The degree of morphological differentiation of sable (Martes zibellina L.) populations was studied in different physiographic regions of the Kamchatka Peninsula and the Penzhina River basin. According to craniometric data, the sables inhabiting the hilly Western Kamchatka Plain are larger than the animals from other regions. However, the analysis of phenetic variation in craniological characters and coat color showed that the sable samples taken within the peninsula were fairly homogeneous. On this basis, all sables inhabiting the Kamchatka Peninsula may be regarded as a single population.
Russian Journal of Ecology – Springer Journals
Published: Oct 7, 2004
It’s your single place to instantly
discover and read the research
that matters to you.
Enjoy affordable access to
over 18 million articles from more than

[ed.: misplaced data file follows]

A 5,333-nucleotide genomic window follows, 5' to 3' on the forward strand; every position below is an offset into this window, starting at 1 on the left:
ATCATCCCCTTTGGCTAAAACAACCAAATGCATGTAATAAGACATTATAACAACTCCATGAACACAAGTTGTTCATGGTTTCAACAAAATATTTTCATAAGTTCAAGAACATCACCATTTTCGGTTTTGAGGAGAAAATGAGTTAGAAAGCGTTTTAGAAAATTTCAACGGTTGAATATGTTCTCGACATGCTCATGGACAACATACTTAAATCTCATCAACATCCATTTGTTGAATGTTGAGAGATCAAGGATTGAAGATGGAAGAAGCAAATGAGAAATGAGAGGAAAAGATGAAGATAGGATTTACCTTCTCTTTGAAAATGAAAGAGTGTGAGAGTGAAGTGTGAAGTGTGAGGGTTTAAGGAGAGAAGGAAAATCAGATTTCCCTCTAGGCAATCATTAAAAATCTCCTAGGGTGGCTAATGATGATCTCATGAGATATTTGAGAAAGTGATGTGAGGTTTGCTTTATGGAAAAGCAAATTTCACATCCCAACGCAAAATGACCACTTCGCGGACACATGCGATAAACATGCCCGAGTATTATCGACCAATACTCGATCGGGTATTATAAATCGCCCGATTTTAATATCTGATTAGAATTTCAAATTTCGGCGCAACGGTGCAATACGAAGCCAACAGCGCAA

15,000 peer-reviewed journals.
All for just $49/month
Query the DeepDyve database, plus search all of PubMed and Google Scholar seamlessly
Save any article or search result from DeepDyve, PubMed, and Google Scholar... all in one place.
Get unlimited, online access to over 18 million full-text articles from more than 15,000 scientific journals.
Read from thousands of the leading scholarly journals from SpringerNature, Elsevier, Wiley-Blackwell, Oxford University Press and more.
All the latest content is available, no embargo periods.
“Hi guys, I cannot tell you how much I love this resource. Incredible. I really believe you've hit the nail on the head with this site in regards to solving the research-purchase issue.”Daniel C.
“Whoa! It’s like Spotify but for academic articles.”@Phil_Robichaud
“I must say, @deepdyve is a fabulous solution to the independent researcher's problem of #access to #information.”@deepthiw
“My last article couldn't be possible without the platform @deepdyve that makes journal papers cheaper.”@JoseServera